Alleging repeated abuse of girlfriend, police seek man’s arrest

Posted 5/9/19

When police responded to a report of a domestic dispute on North Hamilton Street last month, it was the couple’s 4- and 5-year-old children who answered the door.

“My dad is fighting …

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Alleging repeated abuse of girlfriend, police seek man’s arrest


When police responded to a report of a domestic dispute on North Hamilton Street last month, it was the couple’s 4- and 5-year-old children who answered the door.

“My dad is fighting with my mom,” the 4-year-old said.

The children would tell police that their father, Dexter O. Idhen, had kicked in the bathroom door and “smacked” their mom on the back of the head with an object. Their mother told the officers that Idhen — who was barred from the home by multiple court orders — came to help care for the kids while she was sick, but became upset when she later asked him to leave.

Idhen, 31, began knocking items down and throwing things around, “saying ‘the meanest things’ and told her, ‘this is why you get beat,’” Powell Police Sgt. Matt McCaslin wrote of the woman’s account. The April 6 altercation culminated in Idhen hitting the woman, with her running to a neighbor’s home, McCaslin was told.

Idhen fled and, as of Wednesday, he had yet to be located.

In his affidavit, McCaslin indicated that he was familiar with the family; Idhen was already serving probation in four prior cases — for battering the woman, assaulting her and repeatedly violating protection orders she’d obtained. Since September, Idhen had served three months in jail and been ordered to pay more than $3,500 for committing seven misdemeanor offenses related to the domestic disputes.

In connection with April’s altercation, the Park County Attorney’s Office not only charged Idhen with misdemeanor counts of violating a protection order and property destruction, but also a felony count of domestic battery. The crime becomes a felony — punishable by up to 10 years in prison — when it’s a person’s third or subsequent offense within a decade. In this case, it’s alleged to be Idhen’s third offense in just seven months.

Court records indicate the woman obtained a protection order against Idhen in Loveland, Colorado, back in 2017, but the trouble in Powell didn’t start until last fall.

In a Sept. 15 incident, Idhen reportedly punched the woman in the hand and broke her cellphone, documents from that case say. Idhen swore he hadn’t touched the woman, but offered that “he has broken a lot of cellphones because he was angry,” Officer Reece McLain wrote.

Idhen was arrested and released on bail a few days later, with orders to stay away from the woman. However, Idhen reportedly showed up at her home on Oct. 2 and followed her to a bank. A sheriff’s deputy served Idhen with a new protection order that afternoon, reiterating that he needed to stay away from the woman. However, Idhen was soon spotted outside her residence and police found the protection order in her trash can.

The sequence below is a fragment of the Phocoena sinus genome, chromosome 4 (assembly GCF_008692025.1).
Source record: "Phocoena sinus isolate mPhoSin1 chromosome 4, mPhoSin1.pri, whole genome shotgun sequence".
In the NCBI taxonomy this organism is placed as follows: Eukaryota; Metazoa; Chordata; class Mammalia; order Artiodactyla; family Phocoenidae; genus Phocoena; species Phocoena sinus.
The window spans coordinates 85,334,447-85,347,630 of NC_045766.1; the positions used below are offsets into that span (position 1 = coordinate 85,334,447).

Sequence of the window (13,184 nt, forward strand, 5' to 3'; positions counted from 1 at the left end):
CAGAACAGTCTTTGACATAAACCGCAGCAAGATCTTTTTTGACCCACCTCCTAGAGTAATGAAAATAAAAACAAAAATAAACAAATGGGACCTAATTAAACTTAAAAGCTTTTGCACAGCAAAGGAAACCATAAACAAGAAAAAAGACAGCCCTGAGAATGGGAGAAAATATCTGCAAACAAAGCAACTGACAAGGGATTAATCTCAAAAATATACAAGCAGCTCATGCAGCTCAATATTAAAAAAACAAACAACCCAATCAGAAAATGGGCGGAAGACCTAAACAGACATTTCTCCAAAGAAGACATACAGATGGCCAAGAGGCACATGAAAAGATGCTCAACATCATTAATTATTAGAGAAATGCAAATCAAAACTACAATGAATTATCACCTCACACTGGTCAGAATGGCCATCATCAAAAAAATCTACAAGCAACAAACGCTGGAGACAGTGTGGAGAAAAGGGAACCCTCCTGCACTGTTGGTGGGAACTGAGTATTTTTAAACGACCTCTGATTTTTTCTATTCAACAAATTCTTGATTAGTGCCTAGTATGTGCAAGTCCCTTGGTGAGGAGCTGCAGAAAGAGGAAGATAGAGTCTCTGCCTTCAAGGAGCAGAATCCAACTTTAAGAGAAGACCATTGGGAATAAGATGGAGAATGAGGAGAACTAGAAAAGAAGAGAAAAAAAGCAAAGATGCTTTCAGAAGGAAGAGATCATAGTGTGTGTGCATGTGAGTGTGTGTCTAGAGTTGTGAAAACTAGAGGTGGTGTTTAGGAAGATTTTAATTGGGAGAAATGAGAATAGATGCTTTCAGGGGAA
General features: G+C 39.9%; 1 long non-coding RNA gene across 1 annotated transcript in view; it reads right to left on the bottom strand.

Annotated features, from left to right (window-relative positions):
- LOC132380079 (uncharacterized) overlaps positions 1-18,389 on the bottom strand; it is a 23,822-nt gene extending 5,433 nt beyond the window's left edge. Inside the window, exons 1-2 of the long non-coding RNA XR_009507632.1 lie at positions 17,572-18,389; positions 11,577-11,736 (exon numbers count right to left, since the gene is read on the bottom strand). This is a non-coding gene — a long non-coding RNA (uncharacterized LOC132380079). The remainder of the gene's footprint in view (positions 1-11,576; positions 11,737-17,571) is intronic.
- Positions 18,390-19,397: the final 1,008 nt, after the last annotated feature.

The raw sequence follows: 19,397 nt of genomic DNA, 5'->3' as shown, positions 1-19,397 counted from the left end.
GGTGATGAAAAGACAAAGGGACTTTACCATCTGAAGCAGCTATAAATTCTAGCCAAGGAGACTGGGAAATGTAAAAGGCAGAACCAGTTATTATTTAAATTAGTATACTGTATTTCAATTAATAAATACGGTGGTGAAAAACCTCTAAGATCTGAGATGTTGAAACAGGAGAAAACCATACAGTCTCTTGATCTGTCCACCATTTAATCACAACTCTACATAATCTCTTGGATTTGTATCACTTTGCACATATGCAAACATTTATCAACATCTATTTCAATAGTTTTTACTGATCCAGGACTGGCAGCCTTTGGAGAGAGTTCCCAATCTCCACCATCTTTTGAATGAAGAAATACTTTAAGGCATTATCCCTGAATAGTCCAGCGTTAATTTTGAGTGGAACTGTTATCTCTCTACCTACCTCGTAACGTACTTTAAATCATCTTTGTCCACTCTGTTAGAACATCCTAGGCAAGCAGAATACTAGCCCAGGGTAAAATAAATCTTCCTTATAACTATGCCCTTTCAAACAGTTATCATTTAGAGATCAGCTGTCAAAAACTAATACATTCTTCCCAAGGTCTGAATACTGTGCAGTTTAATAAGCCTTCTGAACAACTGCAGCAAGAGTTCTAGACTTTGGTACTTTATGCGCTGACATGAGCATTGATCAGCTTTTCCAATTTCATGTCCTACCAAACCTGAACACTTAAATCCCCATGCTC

After being chased down and re-arrested, “Idhen admitted to tearing up the protection order, going into the [woman’s] residence and throwing it away,” Officer Matt Brilkais wrote in an affidavit.

Idhen wound up serving 30 days in jail for that, eventually pleading guilty to a misdemeanor count of violating a protection order.

He completed his sentence at the end of October, but on Dec. 28, the woman contacted police to report that Idhen had come to her home and beaten her.

The woman told police that Idhen — who was homeless at the time — had asked to come in from the cold. The woman let him in, but later asked him to leave, Officer David Ferguson wrote of the woman’s account.

She said Idhen became angry, “put her in a ‘head lock’ and began to punch her face and body,” wrote Ferguson, adding that the woman had marks, scratches, redness and a bruise.

When police responded to her home, Idhen refused to open the door and officers eventually found him hiding in a bedroom closet. He told police that he had only restrained the woman after she became angry, but her injuries “were not consistent with this story,” Ferguson wrote.

The day after his arrest, Idhen reportedly called his girlfriend from jail to ask her to drop the case. That unauthorized contact led to another charge.

Idhen received 60 days in jail and $1,505 in fines and fees for the Dec. 28 altercation.

As Idhen’s sentence neared its end, he asked to receive time served on the last remaining charge — the protection order violation for the phone calls from jail. Idhen told Circuit Court Judge Bruce Waters that he planned to resume anger management classes, go back to Maryland and never return to Park County.

“I was doing good by staying away from my family when I got released from here in October of last [year],” Idhen wrote. He didn’t mention the December battering and protection order violations, though he said he couldn’t better himself “if I keep getting thrown in jail.”

“My goal is to never come back to jail no matter where I am living,” Idhen said, adding, “So I guess what I am really asking for is a chance to do right and keep my life going in the right direction.”

A few days later, on Feb. 27, Judge Waters allowed Idhen to go free, suspending another 120 days of jail time and ordered him to pay $605 for violating the protection order.

It was a little more than a month later that police were called to the woman’s home on Hamilton Street, where she reported being assaulted in her bathroom.

Beyond charging Idhen in connection with that altercation, Park County prosecutors are also seeking to revoke his probation on the four prior cases. Judge Waters issued warrants for Idhen’s arrest on April 16.